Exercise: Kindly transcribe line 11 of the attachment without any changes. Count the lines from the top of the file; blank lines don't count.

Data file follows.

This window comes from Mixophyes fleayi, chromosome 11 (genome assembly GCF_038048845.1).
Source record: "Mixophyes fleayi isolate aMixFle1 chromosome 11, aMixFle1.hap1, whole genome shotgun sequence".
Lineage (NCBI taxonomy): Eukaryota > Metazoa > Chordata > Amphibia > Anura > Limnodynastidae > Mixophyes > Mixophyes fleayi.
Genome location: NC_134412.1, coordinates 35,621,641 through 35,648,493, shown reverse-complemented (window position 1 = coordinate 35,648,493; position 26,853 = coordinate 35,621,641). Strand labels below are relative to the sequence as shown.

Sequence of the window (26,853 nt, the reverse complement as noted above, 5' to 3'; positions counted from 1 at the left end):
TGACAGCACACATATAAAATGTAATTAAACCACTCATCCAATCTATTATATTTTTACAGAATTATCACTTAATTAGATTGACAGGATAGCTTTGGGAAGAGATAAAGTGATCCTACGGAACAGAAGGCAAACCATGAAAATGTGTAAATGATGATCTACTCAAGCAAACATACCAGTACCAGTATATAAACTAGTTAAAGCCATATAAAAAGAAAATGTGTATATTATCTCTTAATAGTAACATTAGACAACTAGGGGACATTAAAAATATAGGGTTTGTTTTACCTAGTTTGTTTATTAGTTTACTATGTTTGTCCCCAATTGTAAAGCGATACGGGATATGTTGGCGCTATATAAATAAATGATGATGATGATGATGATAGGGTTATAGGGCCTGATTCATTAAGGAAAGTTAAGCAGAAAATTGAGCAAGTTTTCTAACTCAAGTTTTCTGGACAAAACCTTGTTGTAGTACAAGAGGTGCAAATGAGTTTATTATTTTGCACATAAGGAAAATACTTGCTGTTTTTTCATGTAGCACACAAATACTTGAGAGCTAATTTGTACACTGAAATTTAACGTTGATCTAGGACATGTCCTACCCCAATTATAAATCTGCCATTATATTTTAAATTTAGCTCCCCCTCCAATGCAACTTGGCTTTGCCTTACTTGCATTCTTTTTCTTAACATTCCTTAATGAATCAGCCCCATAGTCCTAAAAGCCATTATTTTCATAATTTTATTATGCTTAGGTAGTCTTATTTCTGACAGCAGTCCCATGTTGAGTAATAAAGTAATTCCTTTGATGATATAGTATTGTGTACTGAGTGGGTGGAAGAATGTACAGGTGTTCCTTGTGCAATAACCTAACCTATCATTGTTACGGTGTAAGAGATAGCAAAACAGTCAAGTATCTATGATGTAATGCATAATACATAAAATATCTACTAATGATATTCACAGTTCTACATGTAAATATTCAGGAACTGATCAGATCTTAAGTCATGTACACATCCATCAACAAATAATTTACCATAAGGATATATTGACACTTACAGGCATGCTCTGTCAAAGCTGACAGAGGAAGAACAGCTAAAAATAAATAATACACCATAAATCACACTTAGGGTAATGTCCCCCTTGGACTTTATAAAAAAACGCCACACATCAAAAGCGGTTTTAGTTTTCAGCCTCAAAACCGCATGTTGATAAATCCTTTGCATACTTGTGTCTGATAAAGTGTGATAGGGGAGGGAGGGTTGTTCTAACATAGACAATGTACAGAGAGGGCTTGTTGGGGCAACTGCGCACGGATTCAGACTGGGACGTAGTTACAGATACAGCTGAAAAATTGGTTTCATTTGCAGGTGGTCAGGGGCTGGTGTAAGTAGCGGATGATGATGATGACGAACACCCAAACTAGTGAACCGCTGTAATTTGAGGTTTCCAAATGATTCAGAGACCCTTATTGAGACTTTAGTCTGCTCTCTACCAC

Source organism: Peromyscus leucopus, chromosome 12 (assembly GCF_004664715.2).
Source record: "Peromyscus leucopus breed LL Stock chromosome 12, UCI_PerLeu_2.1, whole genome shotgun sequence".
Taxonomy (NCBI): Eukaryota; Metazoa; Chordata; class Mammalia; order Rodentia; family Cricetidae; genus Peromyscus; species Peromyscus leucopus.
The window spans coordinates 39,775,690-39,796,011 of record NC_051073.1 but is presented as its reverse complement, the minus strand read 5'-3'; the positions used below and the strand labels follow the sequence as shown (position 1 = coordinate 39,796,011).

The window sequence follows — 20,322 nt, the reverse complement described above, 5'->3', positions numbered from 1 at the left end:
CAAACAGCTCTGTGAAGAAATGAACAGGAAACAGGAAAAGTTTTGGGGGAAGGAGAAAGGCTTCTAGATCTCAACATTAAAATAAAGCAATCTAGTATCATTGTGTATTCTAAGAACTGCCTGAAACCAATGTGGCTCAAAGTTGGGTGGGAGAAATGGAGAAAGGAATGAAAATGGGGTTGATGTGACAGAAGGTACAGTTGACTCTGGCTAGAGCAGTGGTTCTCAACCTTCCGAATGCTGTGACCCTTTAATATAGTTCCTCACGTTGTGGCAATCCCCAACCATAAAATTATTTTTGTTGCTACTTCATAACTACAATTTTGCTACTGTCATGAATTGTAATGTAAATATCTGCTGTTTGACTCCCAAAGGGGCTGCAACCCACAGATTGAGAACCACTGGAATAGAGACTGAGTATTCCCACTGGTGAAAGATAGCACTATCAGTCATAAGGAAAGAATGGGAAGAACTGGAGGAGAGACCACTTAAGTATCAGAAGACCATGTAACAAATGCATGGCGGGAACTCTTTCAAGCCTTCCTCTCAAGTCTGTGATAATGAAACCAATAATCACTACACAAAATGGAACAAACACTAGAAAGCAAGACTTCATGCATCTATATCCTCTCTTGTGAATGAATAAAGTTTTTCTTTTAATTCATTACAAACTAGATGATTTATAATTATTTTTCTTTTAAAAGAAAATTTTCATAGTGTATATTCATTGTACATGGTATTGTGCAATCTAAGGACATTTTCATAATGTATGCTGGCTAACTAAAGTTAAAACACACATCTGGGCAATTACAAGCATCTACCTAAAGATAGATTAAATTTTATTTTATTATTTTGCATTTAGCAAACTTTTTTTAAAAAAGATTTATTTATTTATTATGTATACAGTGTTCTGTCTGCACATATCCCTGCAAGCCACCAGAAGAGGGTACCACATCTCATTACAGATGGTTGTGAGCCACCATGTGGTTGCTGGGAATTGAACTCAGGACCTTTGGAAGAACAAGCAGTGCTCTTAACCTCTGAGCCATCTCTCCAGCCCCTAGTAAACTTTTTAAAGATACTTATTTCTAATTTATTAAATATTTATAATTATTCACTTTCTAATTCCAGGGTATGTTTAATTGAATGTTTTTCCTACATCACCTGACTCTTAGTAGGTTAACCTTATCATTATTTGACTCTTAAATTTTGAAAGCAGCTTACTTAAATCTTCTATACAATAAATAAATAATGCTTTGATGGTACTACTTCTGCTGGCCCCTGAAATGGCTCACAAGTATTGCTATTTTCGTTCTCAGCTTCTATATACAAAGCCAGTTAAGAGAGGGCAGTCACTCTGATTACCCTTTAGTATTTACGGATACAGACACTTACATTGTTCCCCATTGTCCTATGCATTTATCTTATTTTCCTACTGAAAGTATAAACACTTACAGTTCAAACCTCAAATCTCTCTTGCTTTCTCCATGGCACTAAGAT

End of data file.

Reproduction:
The window sequence follows — 20,322 nt, the reverse complement described above, 5'->3', positions numbered from 1 at the left end: